ESRB says video game loot boxes no longer qualify as ‘gambling, ‘ regardless of similarities

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ESRB says video game loot boxes don't qualify as 'gambling,' despite similarities

Loot boxes appear to be grabbing hold as the big brand new monetization trend in video games and individuals are pushing back, claiming these people just a thinly veiled gambling program used to exploit players.  

The Entertainment Software Rating Board (ESRB), the organization that gives games their age plus content ratings in North America, disagrees.

Loot boxes have been part of games for a long time, and they usually proceed like this: Players randomly receive a loot box or earn a loot box through playing a multi-player game, then either open it at no cost or pay a small amount of money for any key to unlock it. A few games also allow players to purchase loot boxes with real money.

Whether you get one item, several items, have to pay to open it, and have the option pay for as many loot containers as you want, there’s one continuous: What you receive is almost always totally random.

Good loot container systems offer only cosmetic items which don’t really effect gameplay, such as spray paint designs or tool skins. These loot box software has been used for years in online games like Counter-Strike, Overwatch, Rocket League, and Team Fortress 2.

Bad loot box systems provide progression items or weapon enhancements that do effect gameplay. A couple of online games have put this poor exercise in the spotlight recently � igniting the debate on whether loot containers, especially ones that have the potential in order to effect gameplay and can be purchased along with real money � should be considered gambling.

The upcoming game Star Battles Battlefront II and the recently launched Middle-Earth: Shadow of War each feature loot box systems that provide players improvements on their weapons plus abilities, meaning that loot boxes possess a chance to give you something that gives you a benefit in the game.

“We think of it as an identical principle to collectible card games”

Players have the option to buy more loot boxes in these games with real cash, and the contents are random, therefore one could say that players are betting on what they’re going to get out of these loot boxes.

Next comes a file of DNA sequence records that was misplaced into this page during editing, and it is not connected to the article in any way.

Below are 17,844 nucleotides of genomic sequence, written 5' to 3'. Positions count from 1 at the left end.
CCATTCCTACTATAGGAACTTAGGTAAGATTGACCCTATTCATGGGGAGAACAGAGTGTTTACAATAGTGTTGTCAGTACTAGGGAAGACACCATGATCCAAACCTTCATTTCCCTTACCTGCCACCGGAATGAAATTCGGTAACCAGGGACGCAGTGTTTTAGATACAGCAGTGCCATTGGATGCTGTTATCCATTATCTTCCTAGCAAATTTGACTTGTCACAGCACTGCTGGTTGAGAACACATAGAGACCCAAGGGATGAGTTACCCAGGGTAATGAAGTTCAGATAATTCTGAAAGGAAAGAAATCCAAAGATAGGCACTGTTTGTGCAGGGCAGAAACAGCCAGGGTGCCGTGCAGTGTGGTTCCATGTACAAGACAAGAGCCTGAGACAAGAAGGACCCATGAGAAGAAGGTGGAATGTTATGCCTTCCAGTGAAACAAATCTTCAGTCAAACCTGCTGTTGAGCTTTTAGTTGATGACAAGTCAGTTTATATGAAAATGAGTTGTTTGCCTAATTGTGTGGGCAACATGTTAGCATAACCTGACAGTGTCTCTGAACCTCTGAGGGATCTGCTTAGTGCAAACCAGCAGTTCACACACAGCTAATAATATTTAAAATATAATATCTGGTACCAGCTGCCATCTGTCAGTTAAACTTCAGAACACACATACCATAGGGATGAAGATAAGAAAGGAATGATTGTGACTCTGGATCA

Despite this, within an email statement to Kotaku upon Wednesday, an ESRB spokesperson stated the organization doesn’t consider loot containers to fall under the gambling coverage.

“ESRB does not consider loot boxes to be gambling, ” this told Kotaku. “While there’s some chance in these mechanics, the player will be always guaranteed to receive in-game articles (even if the player unfortunately gets something they don’t want). Good of it as a similar principle in order to collectible card games: Sometimes you’ll open up a pack and get a brand new holographic card you’ve had your attention on for a while. But other times you’ll end up with a pack of credit cards you already have. “

Whether you think about loot boxes as a form of betting depends on your personal definition of gambling. Merriam-Webster Dictionary keeps the definition pretty wide: “To bet on an uncertain result. “

The outcome of opening the loot box is certainly uncertain, yet ESRB doesn’t consider it to be “real gambling. “

ESRB’s website records that it has two categories intended for gambling: real gambling and controlled gambling.  

Games that get a Real Gambling bullet point need to meet this criteria: “Player may gamble, including betting or betting real cash or currency. “

Games that receive a Simulated Gambling topic point have to meet this requirements: “Player can gamble without wagering or wagering real cash or foreign currency. “

Because loot boxes within games like Battlefront II plus Shadow of War can be purchased along with real cash or currency, it seems reasonable that they’d fall into the real betting category. But it seems that ESRB just counts it as gambling when the players have a chance of not obtaining anything from the loot box.

Regardless, loot box systems such as this â€? systems that give random final results in exchange for money â€? still bring about those same feelings that make classical gambling appealing. There’s a chance to go you really want, and people may keep tossing money at the game until they will get it, just like they would when wishing for a slot machine jackpot.

ESRB does have a label for in-game purchases, but with optional downloadable articles on almost every game that’s striking the market these days, that covers virtually every modern game. Loot boxes is surely an entirely different beast.

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